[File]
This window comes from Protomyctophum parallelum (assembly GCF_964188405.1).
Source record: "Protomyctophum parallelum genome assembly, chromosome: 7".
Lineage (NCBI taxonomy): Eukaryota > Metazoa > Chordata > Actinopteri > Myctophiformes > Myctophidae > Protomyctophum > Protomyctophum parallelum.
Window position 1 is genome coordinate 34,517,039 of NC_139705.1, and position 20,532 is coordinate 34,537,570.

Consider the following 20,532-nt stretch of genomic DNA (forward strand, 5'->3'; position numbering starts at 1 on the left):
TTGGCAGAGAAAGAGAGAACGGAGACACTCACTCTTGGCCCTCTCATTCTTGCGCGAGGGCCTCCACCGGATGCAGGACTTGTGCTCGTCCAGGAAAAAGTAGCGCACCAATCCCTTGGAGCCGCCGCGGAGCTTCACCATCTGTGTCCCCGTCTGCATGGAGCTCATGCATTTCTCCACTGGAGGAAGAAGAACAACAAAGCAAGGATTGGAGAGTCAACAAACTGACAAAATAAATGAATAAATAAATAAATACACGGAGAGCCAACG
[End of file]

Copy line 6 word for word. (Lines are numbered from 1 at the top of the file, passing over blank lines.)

TTGGCAGAGAAAGAGAGAACGGAGACACTCACTCTTGGCCCTCTCATTCTTGCGCGAGGGCCTCCACCGGATGCAGGACTTGTGCTCGTCCAGGAAAAAGTAGCGCACCAATCCCTTGGAGCCGCCGCGGAGCTTCACCATCTGTGTCCCCGTCTGCATGGAGCTCATGCATTTCTCCACTGGAGGAAGAAGAACAACAAAGCAAGGATTGGAGAGTCAACAAACTGACAAAATAAATGAATAAATAAATAAATACACGGAGAGCCAACG